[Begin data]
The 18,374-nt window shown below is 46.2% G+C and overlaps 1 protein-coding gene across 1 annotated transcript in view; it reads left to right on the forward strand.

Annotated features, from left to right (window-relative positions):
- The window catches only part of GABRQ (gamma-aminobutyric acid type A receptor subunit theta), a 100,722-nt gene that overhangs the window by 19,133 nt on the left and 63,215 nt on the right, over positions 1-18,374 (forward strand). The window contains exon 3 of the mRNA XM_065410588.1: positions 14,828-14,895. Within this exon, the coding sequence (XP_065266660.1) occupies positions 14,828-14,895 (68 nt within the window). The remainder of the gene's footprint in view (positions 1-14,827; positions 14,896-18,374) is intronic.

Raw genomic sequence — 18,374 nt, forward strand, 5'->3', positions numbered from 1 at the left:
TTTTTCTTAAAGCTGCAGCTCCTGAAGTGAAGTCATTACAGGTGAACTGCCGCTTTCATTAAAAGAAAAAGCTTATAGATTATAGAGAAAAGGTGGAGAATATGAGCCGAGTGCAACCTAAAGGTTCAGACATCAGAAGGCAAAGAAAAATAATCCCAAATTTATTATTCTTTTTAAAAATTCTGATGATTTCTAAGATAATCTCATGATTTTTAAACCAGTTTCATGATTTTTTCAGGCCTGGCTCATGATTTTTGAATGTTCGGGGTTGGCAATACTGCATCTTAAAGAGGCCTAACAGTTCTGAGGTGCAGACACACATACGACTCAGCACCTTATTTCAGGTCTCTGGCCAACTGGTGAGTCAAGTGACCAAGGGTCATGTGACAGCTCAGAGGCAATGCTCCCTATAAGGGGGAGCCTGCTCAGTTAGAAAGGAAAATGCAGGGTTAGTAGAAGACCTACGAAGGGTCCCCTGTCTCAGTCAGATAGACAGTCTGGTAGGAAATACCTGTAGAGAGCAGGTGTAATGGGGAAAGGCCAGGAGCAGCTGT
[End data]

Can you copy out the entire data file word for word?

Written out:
The 18,374-nt window shown below is 46.2% G+C and overlaps 1 protein-coding gene across 1 annotated transcript in view; it reads left to right on the forward strand.

Annotated features, from left to right (window-relative positions):
- The window catches only part of GABRQ (gamma-aminobutyric acid type A receptor subunit theta), a 100,722-nt gene that overhangs the window by 19,133 nt on the left and 63,215 nt on the right, over positions 1-18,374 (forward strand). The window contains exon 3 of the mRNA XM_065410588.1: positions 14,828-14,895. Within this exon, the coding sequence (XP_065266660.1) occupies positions 14,828-14,895 (68 nt within the window). The remainder of the gene's footprint in view (positions 1-14,827; positions 14,896-18,374) is intronic.

Raw genomic sequence — 18,374 nt, forward strand, 5'->3', positions numbered from 1 at the left:
TTTTTCTTAAAGCTGCAGCTCCTGAAGTGAAGTCATTACAGGTGAACTGCCGCTTTCATTAAAAGAAAAAGCTTATAGATTATAGAGAAAAGGTGGAGAATATGAGCCGAGTGCAACCTAAAGGTTCAGACATCAGAAGGCAAAGAAAAATAATCCCAAATTTATTATTCTTTTTAAAAATTCTGATGATTTCTAAGATAATCTCATGATTTTTAAACCAGTTTCATGATTTTTTCAGGCCTGGCTCATGATTTTTGAATGTTCGGGGTTGGCAATACTGCATCTTAAAGAGGCCTAACAGTTCTGAGGTGCAGACACACATACGACTCAGCACCTTATTTCAGGTCTCTGGCCAACTGGTGAGTCAAGTGACCAAGGGTCATGTGACAGCTCAGAGGCAATGCTCCCTATAAGGGGGAGCCTGCTCAGTTAGAAAGGAAAATGCAGGGTTAGTAGAAGACCTACGAAGGGTCCCCTGTCTCAGTCAGATAGACAGTCTGGTAGGAAATACCTGTAGAGAGCAGGTGTAATGGGGAAAGGCCAGGAGCAGCTGT